This meeting reminds us of an important ecclesial event. The bishops of this region were the first in America to create a means of communion and participation that continues to bear rich fruit: the Episcopal Secretariat of Central America (SEDAC). It has provided a forum for sharing, discernment and agreement that nurtures, revitalizes and enriches your Churches. Farsighted bishops gave a sign that, far from being merely programmatic, showed that the future of Central America – or of any area of the world – necessarily depends on clear thinking and the ability to broaden horizons and to join in a patient and generous effort to listen, understand, engage and involve. And, as a result, to discern the new horizons to which the Spirit is leading us (cf. Evangelii Gaudium, 235).
In the seventy-five years since its establishment, SEDAC has sought to share in the joys and sorrows, the struggles and the dreams of the peoples of Central America, whose history has been interwoven with and forged by the history of your own faithful. Many men and women, priests, consecrated and lay, have devoted their lives and even shed their blood to keep the Church’s prophetic voice alive in the face of injustice, the spread of poverty, and the abuse of power. I remember as a young priest how some of your surnames were a bad word, and how your perseverance indicated the way: thank you! They remind us that “those who really wish to give glory to God by their lives, who truly long to grow in holiness, are called to be single-minded and tenacious in their practice of the works of mercy” (Gaudete et Exsultate, 107). And this, not simply as almsgiving, but as a true vocation.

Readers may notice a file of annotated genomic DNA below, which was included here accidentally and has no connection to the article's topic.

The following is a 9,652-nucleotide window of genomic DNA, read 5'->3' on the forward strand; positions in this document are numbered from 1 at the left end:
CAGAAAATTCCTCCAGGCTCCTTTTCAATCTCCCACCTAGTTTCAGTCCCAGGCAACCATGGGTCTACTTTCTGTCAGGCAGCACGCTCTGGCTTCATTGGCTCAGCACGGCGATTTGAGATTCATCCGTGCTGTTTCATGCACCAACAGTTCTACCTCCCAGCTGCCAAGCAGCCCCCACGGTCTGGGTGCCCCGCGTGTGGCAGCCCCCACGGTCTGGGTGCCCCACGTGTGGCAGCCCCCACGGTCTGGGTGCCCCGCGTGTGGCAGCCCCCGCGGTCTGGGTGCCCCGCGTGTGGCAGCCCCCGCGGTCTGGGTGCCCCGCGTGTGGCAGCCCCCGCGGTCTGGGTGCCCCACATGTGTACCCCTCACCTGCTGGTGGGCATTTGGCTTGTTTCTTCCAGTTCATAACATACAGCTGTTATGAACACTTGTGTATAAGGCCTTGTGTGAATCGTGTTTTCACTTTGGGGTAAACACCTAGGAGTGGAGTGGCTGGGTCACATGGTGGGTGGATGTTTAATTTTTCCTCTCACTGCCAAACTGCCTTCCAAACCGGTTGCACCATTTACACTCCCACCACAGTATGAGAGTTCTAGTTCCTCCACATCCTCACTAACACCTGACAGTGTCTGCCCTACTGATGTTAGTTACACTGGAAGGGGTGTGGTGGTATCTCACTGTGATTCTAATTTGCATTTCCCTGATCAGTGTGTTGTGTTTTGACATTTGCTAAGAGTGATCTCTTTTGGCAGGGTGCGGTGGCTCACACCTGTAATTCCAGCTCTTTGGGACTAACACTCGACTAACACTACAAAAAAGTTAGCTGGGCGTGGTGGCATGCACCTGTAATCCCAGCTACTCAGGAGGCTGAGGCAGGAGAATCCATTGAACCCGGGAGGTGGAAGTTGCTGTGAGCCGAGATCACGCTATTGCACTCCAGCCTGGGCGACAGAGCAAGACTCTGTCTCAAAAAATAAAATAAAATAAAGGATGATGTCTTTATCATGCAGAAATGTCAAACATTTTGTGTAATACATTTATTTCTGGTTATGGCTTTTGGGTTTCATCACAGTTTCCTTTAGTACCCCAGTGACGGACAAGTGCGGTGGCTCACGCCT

Among these prophetic fruits of the Church in Central America, I am happy to mention Saint Oscar Romero, whom I recently had the privilege of canonizing during the Synod on Young People. His life and his teachings remain a source of inspiration for our Churches and, in a special way, for us as bishops. He too was a bad word, suspected, excommunicated by the secretive gossip of many bishops. His episcopal motto, inscribed on his tombstone, clearly expresses the principle that guided his life as a pastor: to think with the Church. It was the compass for his life and fidelity, even in times of great turmoil.
His legacy can become an active and life-giving witness for us, who are likewise called to the daily martyrdom of serving our people, and on it, I would like to base the reflection, thinking with the Church. It is a reflection that I wish to share with you with the figure of Romero very much in mind. I know that some among us knew Archbishop Romero personally, like Cardinal Rosa Chávez, of whom Cardinal Quarracino told me of his candidature for the Nobel Prize for Fidelity! Your Eminence, if you think that I am mistaken in any of my assessments, you can correct me, without hesitation. To appeal to the figure of Romero is to appeal to the holiness and prophetic character present in the DNA of your particular Churches.
Thinking with the Church
1. Recognition and gratitude
When Saint Ignatius sets out the rules for thinking with the Church – forgive the publicity - he tries to help the retreatant overcome any type of false dichotomy or antagonism that would reduce the life of the Spirit to the habitual temptation to make God’s word serve our own interest. This can give the retreatant the grace to recognize that he is part of an apostolic body greater than himself, while at the same time being aware of his own strengths and abilities: an awareness that is neither feeble nor selective or rash. To feel part of a whole that is always more than the sum of its parts (cf. Evangelii Gaudium, 235), and is linked to a Presence that will always transcend him (cf. Gaudete et Exsultate, 8).